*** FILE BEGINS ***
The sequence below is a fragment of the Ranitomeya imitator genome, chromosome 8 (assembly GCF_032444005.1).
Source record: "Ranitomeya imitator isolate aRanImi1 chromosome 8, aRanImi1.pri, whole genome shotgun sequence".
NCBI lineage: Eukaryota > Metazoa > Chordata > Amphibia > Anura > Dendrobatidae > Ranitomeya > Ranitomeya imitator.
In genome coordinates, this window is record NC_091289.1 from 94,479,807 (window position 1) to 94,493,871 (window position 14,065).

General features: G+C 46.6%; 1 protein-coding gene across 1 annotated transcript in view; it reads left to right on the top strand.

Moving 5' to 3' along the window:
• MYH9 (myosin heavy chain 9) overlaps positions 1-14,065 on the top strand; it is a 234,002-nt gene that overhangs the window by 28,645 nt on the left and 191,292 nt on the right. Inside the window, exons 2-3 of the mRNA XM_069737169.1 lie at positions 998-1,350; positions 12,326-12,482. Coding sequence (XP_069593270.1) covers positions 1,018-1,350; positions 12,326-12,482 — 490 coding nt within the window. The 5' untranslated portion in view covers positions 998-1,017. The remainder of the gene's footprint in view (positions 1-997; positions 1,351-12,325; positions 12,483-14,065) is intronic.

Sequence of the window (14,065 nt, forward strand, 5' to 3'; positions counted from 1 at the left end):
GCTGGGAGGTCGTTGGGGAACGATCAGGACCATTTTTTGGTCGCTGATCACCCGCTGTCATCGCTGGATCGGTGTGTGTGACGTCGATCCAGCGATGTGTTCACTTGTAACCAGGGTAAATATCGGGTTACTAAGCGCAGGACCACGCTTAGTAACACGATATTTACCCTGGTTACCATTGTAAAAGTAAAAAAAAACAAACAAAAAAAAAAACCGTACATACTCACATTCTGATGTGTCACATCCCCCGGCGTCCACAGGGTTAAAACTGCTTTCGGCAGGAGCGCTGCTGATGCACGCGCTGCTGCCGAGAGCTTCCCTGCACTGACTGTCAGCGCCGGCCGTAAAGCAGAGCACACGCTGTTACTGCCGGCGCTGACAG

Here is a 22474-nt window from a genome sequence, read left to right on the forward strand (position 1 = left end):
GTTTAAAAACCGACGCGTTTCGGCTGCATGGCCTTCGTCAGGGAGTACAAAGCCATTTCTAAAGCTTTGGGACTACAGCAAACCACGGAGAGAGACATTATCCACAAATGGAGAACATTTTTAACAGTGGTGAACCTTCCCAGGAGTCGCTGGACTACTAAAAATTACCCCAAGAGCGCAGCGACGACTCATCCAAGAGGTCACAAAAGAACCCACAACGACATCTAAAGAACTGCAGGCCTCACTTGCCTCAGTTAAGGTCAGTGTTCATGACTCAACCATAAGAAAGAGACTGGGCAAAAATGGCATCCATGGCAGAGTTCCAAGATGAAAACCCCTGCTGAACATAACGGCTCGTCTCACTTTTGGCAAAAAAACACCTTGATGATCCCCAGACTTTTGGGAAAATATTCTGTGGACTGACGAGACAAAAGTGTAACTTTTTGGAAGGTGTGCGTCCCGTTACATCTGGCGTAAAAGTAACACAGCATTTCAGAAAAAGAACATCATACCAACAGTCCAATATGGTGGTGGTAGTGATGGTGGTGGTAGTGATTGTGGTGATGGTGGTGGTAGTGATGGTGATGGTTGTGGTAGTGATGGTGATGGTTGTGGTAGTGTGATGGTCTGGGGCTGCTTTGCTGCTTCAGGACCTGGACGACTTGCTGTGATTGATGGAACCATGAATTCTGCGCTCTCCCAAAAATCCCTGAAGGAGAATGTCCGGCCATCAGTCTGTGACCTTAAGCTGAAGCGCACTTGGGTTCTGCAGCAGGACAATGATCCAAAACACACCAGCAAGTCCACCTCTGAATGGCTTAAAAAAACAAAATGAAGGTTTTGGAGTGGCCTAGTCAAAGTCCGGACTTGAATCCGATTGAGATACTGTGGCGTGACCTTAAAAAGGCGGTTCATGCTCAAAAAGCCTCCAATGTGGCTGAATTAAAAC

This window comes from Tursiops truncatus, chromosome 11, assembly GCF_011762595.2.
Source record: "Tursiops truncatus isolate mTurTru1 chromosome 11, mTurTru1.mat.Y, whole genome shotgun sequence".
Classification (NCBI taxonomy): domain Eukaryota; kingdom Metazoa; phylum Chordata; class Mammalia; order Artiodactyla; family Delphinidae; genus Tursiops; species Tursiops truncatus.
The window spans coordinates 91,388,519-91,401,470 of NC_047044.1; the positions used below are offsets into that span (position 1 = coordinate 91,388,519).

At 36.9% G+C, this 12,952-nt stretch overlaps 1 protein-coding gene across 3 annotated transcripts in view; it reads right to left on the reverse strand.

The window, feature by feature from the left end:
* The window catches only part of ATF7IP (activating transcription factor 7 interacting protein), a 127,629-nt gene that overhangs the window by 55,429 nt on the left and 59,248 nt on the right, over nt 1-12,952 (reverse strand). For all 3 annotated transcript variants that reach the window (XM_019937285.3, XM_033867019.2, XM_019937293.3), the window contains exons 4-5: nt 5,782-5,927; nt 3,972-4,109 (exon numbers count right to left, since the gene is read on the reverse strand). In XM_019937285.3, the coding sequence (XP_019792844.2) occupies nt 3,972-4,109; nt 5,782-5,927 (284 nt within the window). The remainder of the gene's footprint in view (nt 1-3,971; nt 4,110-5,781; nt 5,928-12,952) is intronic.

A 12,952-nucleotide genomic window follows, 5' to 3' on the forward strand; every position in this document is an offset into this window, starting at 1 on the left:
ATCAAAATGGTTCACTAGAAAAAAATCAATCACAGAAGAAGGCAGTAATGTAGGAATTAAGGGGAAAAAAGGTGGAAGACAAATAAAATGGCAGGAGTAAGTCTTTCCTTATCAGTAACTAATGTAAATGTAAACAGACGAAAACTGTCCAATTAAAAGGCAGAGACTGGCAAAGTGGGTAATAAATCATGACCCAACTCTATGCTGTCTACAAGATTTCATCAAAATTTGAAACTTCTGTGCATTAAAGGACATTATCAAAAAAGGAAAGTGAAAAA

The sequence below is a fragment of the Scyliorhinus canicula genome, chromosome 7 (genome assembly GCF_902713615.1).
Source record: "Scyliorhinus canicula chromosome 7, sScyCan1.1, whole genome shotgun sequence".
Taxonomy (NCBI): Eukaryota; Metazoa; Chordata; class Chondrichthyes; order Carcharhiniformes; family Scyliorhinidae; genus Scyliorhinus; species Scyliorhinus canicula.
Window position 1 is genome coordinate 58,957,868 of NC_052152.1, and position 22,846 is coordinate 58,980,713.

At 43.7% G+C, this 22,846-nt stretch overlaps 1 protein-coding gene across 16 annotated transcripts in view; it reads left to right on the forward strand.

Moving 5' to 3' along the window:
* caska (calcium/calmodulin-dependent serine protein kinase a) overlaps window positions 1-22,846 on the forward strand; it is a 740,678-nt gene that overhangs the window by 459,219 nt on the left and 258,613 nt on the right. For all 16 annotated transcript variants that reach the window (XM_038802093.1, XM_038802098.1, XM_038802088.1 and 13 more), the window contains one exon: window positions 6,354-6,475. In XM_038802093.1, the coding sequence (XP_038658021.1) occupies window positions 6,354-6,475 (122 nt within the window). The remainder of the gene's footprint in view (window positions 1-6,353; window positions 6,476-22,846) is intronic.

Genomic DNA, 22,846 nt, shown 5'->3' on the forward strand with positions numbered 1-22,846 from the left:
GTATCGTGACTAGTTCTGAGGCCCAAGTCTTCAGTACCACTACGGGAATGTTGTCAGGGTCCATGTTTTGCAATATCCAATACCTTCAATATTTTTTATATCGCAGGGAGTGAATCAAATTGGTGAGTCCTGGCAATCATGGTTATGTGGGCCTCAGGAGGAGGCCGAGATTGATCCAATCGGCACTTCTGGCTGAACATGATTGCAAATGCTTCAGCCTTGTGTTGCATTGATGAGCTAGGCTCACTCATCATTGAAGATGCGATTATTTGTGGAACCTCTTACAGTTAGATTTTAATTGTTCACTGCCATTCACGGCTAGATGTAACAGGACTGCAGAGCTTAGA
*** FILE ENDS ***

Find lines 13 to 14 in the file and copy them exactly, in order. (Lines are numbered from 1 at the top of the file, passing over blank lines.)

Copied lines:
Source record: "Tursiops truncatus isolate mTurTru1 chromosome 11, mTurTru1.mat.Y, whole genome shotgun sequence".
Classification (NCBI taxonomy): domain Eukaryota; kingdom Metazoa; phylum Chordata; class Mammalia; order Artiodactyla; family Delphinidae; genus Tursiops; species Tursiops truncatus.